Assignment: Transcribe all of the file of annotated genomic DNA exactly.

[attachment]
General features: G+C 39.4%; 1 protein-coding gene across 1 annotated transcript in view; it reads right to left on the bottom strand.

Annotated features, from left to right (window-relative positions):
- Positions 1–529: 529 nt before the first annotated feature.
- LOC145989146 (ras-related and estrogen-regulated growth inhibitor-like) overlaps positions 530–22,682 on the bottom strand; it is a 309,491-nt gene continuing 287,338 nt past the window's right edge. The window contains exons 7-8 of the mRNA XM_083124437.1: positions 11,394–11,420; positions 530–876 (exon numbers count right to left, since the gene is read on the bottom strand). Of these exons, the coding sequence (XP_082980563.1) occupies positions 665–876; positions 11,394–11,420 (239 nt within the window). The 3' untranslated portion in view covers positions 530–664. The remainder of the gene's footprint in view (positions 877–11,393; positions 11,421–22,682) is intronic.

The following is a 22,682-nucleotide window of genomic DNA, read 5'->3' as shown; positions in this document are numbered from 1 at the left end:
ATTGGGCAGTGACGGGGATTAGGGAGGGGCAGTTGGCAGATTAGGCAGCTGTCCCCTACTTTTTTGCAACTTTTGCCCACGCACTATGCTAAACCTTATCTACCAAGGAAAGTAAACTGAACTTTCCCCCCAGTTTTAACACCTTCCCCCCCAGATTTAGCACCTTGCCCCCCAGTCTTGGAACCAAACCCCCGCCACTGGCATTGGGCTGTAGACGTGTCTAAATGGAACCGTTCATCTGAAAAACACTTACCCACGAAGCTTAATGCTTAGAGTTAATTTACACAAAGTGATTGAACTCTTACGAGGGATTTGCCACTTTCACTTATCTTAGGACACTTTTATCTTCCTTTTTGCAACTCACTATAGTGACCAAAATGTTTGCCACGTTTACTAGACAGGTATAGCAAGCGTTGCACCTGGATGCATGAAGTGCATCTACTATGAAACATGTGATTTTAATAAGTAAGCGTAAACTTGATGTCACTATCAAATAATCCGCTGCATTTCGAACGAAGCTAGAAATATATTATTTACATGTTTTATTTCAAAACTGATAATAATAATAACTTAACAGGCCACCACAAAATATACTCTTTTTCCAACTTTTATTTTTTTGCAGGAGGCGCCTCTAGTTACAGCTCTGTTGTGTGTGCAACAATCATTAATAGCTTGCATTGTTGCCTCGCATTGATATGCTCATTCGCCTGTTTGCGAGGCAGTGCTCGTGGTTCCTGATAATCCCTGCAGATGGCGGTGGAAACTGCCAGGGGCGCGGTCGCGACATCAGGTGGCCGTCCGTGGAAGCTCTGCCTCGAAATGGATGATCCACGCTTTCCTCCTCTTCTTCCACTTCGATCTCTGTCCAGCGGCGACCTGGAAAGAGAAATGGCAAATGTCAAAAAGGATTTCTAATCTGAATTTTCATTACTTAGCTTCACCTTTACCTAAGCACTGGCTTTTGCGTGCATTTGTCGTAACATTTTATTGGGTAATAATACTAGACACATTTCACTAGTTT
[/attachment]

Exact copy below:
General features: G+C 39.4%; 1 protein-coding gene across 1 annotated transcript in view; it reads right to left on the bottom strand.

Annotated features, from left to right (window-relative positions):
- Positions 1–529: 529 nt before the first annotated feature.
- LOC145989146 (ras-related and estrogen-regulated growth inhibitor-like) overlaps positions 530–22,682 on the bottom strand; it is a 309,491-nt gene continuing 287,338 nt past the window's right edge. The window contains exons 7-8 of the mRNA XM_083124437.1: positions 11,394–11,420; positions 530–876 (exon numbers count right to left, since the gene is read on the bottom strand). Of these exons, the coding sequence (XP_082980563.1) occupies positions 665–876; positions 11,394–11,420 (239 nt within the window). The 3' untranslated portion in view covers positions 530–664. The remainder of the gene's footprint in view (positions 877–11,393; positions 11,421–22,682) is intronic.

The following is a 22,682-nucleotide window of genomic DNA, read 5'->3' as shown; positions in this document are numbered from 1 at the left end:
ATTGGGCAGTGACGGGGATTAGGGAGGGGCAGTTGGCAGATTAGGCAGCTGTCCCCTACTTTTTTGCAACTTTTGCCCACGCACTATGCTAAACCTTATCTACCAAGGAAAGTAAACTGAACTTTCCCCCCAGTTTTAACACCTTCCCCCCCAGATTTAGCACCTTGCCCCCCAGTCTTGGAACCAAACCCCCGCCACTGGCATTGGGCTGTAGACGTGTCTAAATGGAACCGTTCATCTGAAAAACACTTACCCACGAAGCTTAATGCTTAGAGTTAATTTACACAAAGTGATTGAACTCTTACGAGGGATTTGCCACTTTCACTTATCTTAGGACACTTTTATCTTCCTTTTTGCAACTCACTATAGTGACCAAAATGTTTGCCACGTTTACTAGACAGGTATAGCAAGCGTTGCACCTGGATGCATGAAGTGCATCTACTATGAAACATGTGATTTTAATAAGTAAGCGTAAACTTGATGTCACTATCAAATAATCCGCTGCATTTCGAACGAAGCTAGAAATATATTATTTACATGTTTTATTTCAAAACTGATAATAATAATAACTTAACAGGCCACCACAAAATATACTCTTTTTCCAACTTTTATTTTTTTGCAGGAGGCGCCTCTAGTTACAGCTCTGTTGTGTGTGCAACAATCATTAATAGCTTGCATTGTTGCCTCGCATTGATATGCTCATTCGCCTGTTTGCGAGGCAGTGCTCGTGGTTCCTGATAATCCCTGCAGATGGCGGTGGAAACTGCCAGGGGCGCGGTCGCGACATCAGGTGGCCGTCCGTGGAAGCTCTGCCTCGAAATGGATGATCCACGCTTTCCTCCTCTTCTTCCACTTCGATCTCTGTCCAGCGGCGACCTGGAAAGAGAAATGGCAAATGTCAAAAAGGATTTCTAATCTGAATTTTCATTACTTAGCTTCACCTTTACCTAAGCACTGGCTTTTGCGTGCATTTGTCGTAACATTTTATTGGGTAATAATACTAGACACATTTCACTAGTTT